This is mostly a matter of speed, and then to a lesser degree (utility).
I’ve been asked, “Hey Johnny, do you use CSS frameworks? Which ones do you like?”
My answer is NO. I hate the idea of them (and therefore don’t use them).
Reason #1 – too much bloat
Too much junk! Argh. You don’t need all that crap. 12-column layouts going to the right, then again to the left. Declarations for all kinds of icons and warning text and flags and other crap you’ll never use. Boxes and shadows, and spacers, and nav, and all kinds of junk.
Here, see for yourself:
- Click this link, it’s a demo product page “showcasing” the Bootstrap CSS framework.
- Check out the CSS loaded on that page. That bootstrap
- Now copy-paste that URL over to the UnusedCSS site.
- Run it and see what you get.
That’s right…78% waste on their main stylesheet. You can even test my site (https://wpjohnny.com) and see what you get. It should only be 50% unused styles (actually less if minified) and keep in mind my stylesheet is much smaller to begin with…so my waste is only like 10% compared to theirs.
The bloat exists because CSS frameworks are written to fit everyone. (Which is BS.) Style it yourself, and put only what you need. Heck, you can even start with bootstrap and then delete from it what you don’t need.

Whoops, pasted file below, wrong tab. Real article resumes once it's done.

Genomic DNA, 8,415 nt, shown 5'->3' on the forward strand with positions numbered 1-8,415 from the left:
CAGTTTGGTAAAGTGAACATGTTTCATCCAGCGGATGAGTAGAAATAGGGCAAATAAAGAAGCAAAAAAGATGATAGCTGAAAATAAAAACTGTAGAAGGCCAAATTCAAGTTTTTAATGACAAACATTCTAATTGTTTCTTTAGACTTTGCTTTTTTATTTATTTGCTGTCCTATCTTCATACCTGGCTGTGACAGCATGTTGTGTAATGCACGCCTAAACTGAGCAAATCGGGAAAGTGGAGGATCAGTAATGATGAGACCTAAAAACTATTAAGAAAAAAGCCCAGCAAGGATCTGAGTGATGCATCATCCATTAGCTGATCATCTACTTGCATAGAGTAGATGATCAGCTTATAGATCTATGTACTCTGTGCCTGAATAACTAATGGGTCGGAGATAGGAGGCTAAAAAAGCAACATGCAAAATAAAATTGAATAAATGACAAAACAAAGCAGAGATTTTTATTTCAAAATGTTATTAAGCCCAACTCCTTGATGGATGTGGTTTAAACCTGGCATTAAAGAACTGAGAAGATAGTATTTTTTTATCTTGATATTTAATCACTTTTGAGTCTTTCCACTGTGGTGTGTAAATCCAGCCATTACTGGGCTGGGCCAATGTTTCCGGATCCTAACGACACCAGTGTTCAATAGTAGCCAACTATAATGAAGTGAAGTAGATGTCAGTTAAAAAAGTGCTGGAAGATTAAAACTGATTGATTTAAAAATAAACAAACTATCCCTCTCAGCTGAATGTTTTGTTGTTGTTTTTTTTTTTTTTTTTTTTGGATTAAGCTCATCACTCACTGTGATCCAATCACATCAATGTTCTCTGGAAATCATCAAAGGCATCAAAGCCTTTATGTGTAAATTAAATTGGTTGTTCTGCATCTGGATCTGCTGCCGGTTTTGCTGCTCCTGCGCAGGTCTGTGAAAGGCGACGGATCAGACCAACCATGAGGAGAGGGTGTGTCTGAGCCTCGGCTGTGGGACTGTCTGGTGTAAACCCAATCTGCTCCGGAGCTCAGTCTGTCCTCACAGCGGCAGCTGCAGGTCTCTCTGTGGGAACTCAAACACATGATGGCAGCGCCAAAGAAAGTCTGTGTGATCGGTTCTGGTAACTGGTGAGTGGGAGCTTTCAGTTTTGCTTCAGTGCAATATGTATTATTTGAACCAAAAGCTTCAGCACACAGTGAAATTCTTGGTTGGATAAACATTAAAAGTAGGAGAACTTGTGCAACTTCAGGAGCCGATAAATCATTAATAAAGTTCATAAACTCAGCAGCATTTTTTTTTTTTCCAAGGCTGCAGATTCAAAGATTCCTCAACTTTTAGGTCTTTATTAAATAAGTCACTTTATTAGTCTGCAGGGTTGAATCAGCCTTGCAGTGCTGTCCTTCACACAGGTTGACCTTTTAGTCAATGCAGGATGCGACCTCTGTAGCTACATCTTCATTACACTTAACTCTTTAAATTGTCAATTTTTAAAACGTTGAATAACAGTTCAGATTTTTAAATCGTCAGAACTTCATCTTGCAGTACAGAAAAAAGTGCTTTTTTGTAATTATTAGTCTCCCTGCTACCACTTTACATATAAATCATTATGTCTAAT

I think it’s much better to just do it scratch. It’s not that hard (I think it’s fun). You got text, layouts, boxes, nav, and styling for those elements. Then comes the responsive breakpoints which only have to adjust some of them.
If you really need boilerplate or low-level CSS stuff…maybe try PureCSS or TailwindCSS.
Ultimately, I think they’re not necessary. Your custom theme likely won’t be accounting for 20 page layout variations like those mass-produced theme houses. And IMO…the more customized and busy your theme will be, the more bloated the CSS will be; because that only means there’s that much more than you won’t use and will be writing on top of that framework.
Reason #2 – learning curve
If all you ever do is work on one framework and you do the same type of work over and over, it’s fine. But if you have a ton of different clients, it’s hard as heck to relearn different class names. Yeah, they all try to be more intuitive than the next CSS framework and that’s what makes it hard to remember. I literally can’t remember any framework or class labelling system unless it’s my own.
Reason #3 – generic design
You guys get a bonus reason! I do think it’s true that sites built off the same framework tend to have a generic predictable look. They feel the same, they behave the same. The way they frame content in the browser is the same. It’s like putting a different cloth over the same table. Or buying your Ikea chair in another color.
And sure, people think if you change the colors, you change the design but I disagree. How things are spaced are more of the design to me than the colors itself.
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